Would you buy a phone if it were endorsed by Barack Obama? Lady Gaga? Ben Affleck?
How about Steve Ballmer?
I’m still having nightmares over this one. If you’d asked me weeks ago to guess who might be the “celebrity” voice in a Windows Phone ad, I can guarantee I’d never have guessed Ballmer.
That’s because there are blatantly obvious reasons not to go that route. Though I know people who have personal experience with Ballmer and swear that he’s a brilliant man, his public persona is what it is. And it isn’t all that appealing.
Putting a CEO out there like this isn’t something that’s done lightly. It normally involves a spirited debate between client and agency.
How likable is the guy? How believable is he? Will viewers identify with him? Will they even like him?
Even when you get past those issues, there remain the production details. You need a great script. You need to figure out how much of the CEO you actually want to see or hear.
In this case, the responsible parties obviously decided that they’d go for Ballmer’s personality, but downplay his physical being. At least some degree of sanity prevailed.
But the fact is, simply by sticking your CEO in a commercial, you’re communicating things you may not want to communicate. Many take it to mean “situation critical.”
Interestingly, there is a parallel in the Steve Jobs world from the days of NeXT. Following the NeXT Computer’s mixed reception, Steve was introducing the smaller and more affordable NeXTstation. This was a super-critical moment. NeXT desperately needed a hit to remain viable. So the agency proposed to use every available weapon — including Steve Jobs. We put him on the cover of the launch brochure.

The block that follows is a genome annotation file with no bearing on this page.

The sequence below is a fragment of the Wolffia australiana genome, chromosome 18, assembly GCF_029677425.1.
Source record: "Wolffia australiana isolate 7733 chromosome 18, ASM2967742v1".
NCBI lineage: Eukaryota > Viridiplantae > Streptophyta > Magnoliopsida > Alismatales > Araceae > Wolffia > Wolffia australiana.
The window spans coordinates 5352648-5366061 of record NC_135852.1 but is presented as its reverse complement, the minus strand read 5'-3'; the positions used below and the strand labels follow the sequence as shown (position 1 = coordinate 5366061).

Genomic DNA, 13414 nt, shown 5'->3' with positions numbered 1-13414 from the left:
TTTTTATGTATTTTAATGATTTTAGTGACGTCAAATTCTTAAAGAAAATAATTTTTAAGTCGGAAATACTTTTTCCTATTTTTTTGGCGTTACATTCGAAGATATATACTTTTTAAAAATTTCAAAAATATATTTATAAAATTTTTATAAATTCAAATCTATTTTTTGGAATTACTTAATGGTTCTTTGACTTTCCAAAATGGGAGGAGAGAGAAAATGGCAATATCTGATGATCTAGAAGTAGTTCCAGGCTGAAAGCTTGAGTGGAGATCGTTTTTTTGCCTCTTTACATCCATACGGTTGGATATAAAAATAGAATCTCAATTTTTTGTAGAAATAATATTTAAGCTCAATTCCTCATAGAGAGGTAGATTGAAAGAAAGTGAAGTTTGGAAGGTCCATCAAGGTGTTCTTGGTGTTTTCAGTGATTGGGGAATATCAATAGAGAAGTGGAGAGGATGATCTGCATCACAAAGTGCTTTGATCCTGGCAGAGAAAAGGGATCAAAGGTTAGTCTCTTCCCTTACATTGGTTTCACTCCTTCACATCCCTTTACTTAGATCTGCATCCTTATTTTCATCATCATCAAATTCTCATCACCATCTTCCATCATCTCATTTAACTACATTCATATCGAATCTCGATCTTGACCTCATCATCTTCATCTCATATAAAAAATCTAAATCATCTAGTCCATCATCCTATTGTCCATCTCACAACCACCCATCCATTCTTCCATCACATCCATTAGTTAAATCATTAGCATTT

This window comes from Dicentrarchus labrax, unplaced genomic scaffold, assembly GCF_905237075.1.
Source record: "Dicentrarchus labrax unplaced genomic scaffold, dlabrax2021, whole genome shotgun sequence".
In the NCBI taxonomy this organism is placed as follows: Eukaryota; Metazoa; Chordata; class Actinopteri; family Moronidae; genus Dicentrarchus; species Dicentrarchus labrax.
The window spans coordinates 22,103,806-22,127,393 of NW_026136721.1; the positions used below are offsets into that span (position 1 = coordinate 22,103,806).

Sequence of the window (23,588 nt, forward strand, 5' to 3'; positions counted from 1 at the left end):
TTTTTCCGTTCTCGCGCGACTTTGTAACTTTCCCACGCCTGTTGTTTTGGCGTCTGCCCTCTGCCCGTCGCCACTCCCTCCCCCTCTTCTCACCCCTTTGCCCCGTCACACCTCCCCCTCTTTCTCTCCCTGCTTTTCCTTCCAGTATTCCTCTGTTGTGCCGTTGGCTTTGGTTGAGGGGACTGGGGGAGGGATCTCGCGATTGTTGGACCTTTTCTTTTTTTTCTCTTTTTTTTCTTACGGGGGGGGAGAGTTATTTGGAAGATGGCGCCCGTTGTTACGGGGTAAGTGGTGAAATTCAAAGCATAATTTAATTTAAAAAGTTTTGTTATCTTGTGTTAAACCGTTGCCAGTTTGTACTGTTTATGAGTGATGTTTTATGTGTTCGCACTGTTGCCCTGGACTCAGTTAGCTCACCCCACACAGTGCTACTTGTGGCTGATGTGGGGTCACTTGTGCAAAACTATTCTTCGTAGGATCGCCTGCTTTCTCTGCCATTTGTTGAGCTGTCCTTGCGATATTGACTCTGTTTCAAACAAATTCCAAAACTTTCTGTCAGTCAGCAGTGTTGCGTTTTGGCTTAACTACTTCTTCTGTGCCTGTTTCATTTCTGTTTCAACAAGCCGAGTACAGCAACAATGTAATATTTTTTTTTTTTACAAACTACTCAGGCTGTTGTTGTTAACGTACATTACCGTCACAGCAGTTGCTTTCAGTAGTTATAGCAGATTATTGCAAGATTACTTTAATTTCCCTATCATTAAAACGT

Steve was hesitant. He thought it might make NeXT look desperate, though he ultimately went along with it.
(Update: Steve also declined to use his own voice track for the “Think different” launch commercial — even though we had recorded him and tried to convince him to use that version. He did not want to be a distraction from the message of the ad.)
I’m sure they had similar discussions regarding the use of Ballmer. But there is a bit of a difference between the public perceptions of Steve Jobs back then and Steve Ballmer today.
The most convincing argument in favor of Ballmer is the PC marketshare. 90% of the world uses Windows computers, and obviously PC people would be a juicy target for selling a Windows phone.
Unfortunately, this is the triumph of logic over creativity. No amount of logic can turn Ballmer into a TV personality. I also seriously wonder what percentage of PC users have any love for Ballmer, since Microsoft has fallen so far behind in phones and tablets on his watch.
To the many who feel that Ballmer has dragged the company down, this spot ends up saying “Hey look, I finally got one right.”
There are only two things for a viewer to appreciate in this spot. One is the interface-formerly-known-as-Metro. That’s all we see throughout the entire ad. The other is the glimpse inside Steve Ballmer’s world — demonstrating that he’s just a regular guy getting advice from friends and family, including Bill Gates.
If the tiled interface is enough to drive your phone decision, then this is enough of a commercial.
If you’re one of those who has trouble stomaching Ballmer, you’ll be wincing as you try to absorb what Windows Phone is bringing to the party.
I had absolutely no memory that Ballmer had appeared in a Microsoft commercial once before, way back in the days of Windows 1.0. In the following spot, Ballmer plays the exaggerated role of late-night pitchman. Unfortunately, that isn’t all that far off from the real Ballmer…